These though are minor points, and The Guns of the South has more detail and accuracy than more celebrated fare of the same kind, including Bring the Jubilee. Of the later book, while I love it, I do have to admit Moore’s take on Gettysburg is incorrect. By contrast, I left The Guns of the South impressed with Turtledove’s knowledge and assessments. I was also impressed that he balanced out an honest assessment of slavery’s importance to the conflict while making the Confederates conflicted and compelling characters. He did all of this with decent prose and an ability to keep the narrative moving along while still stopping to fill in the details. It is a long book, but it moves at a good pace.
The Guns of the South is a window into how the Civil War as understood in 1992. The Lost Cause was fading, but reunification ruled the narrative. Today, the Just Cause is dominant, certainly among academics and journalists. I have grave doubts that The Guns of the South would be published today by a major corporation.
The Lee of these pages is not the Lee of the Just Cause imagination. Here he is a great commander, with a flexible intellect, and a strong moral compass. In The Guns of the South Lee is more a Southern patriot than an aristocrat. When confronted over his push to end slavery, Lee shoots back “We spent our blood to regain the privilege of setting our own affairs as we choose, rather than having such settlements forced upon us by other sections of the U.S. which chose a way different from ours and which enjoyed a numerical preponderance over us.” Turtledove explicitly pushes back against Thomas Connelly’s thesis. Back then it was controversial. Today Connelly is standard.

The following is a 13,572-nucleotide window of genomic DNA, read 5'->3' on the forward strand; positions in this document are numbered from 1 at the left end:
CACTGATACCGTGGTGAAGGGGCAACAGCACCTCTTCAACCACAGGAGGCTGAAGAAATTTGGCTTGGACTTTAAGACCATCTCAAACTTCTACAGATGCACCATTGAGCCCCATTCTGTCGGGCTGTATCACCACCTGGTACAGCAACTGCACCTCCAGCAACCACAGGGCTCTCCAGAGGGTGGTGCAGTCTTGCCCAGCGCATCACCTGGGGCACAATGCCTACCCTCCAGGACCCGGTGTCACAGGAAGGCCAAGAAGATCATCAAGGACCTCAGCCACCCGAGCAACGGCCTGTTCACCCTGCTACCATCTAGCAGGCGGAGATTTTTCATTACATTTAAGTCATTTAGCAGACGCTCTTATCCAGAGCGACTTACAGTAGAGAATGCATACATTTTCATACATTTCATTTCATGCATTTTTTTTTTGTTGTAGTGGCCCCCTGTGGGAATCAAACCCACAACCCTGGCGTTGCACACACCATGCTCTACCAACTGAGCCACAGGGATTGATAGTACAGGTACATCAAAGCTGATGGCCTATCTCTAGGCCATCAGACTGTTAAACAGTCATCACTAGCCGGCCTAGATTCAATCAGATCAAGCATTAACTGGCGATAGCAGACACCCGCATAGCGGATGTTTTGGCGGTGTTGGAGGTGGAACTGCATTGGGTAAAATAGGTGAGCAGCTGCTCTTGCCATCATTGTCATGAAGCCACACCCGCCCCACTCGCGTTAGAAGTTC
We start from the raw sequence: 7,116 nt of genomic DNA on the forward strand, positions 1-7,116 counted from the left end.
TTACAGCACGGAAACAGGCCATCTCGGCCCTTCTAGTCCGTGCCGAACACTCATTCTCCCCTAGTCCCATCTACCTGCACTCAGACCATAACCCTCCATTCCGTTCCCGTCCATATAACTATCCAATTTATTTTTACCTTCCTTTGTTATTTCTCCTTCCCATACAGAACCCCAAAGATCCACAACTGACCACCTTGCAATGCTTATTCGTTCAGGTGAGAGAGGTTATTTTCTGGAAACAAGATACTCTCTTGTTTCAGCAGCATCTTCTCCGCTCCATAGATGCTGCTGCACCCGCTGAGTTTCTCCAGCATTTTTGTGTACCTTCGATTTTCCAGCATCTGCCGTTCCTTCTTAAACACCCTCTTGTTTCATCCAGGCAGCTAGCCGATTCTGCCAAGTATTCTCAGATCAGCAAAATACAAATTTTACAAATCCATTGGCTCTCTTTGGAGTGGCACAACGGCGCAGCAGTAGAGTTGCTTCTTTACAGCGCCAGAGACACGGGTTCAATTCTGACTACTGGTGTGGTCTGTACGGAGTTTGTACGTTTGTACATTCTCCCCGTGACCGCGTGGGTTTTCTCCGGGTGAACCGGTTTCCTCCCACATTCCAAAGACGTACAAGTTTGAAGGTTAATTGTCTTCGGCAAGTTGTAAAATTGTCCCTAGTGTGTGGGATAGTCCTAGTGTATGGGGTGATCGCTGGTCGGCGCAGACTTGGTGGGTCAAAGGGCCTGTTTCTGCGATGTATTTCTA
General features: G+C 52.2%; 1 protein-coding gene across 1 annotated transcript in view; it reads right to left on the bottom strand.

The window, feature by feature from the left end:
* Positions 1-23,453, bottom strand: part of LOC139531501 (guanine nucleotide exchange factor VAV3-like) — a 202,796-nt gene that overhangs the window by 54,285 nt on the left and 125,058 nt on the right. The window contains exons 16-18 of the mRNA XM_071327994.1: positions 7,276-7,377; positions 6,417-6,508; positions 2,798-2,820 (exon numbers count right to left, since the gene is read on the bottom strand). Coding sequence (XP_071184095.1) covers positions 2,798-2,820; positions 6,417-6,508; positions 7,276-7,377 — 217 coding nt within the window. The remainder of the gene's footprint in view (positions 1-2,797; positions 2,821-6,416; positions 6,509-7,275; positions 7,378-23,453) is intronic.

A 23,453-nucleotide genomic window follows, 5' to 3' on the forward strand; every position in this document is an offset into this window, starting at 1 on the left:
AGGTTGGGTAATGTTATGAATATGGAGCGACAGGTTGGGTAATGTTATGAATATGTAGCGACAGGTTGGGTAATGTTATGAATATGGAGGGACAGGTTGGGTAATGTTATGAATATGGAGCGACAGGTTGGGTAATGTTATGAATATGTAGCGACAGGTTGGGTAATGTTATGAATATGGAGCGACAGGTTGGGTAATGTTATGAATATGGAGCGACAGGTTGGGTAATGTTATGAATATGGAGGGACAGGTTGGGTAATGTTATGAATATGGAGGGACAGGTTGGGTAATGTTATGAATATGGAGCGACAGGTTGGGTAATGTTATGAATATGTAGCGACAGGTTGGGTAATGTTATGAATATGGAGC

When Mitch Landrieu announced that the statues of Lee and P.G.T. Beauregard would be removed, Councilwoman Stacey Head tried to save both of them, while supporting the removal of Jefferson Davis and Liberty Place. Head saw a difference between Lee and Davis. When Landrieu spoke after Lee was removed, he never once then or now mentioned Lee’s complicated legacy. With those strokes the dominant interpretation of Lee became that of a traitor who should have been hanged after the war. When Stanley McChystal got rid of his portrait of Robert E. Lee he did not sell or give it away but threw it in the trash, Lee’s new destination being a landfill. His decision received wide praise and some substantial press coverage. To a person committed to preservation of historical artifacts, I was horrified.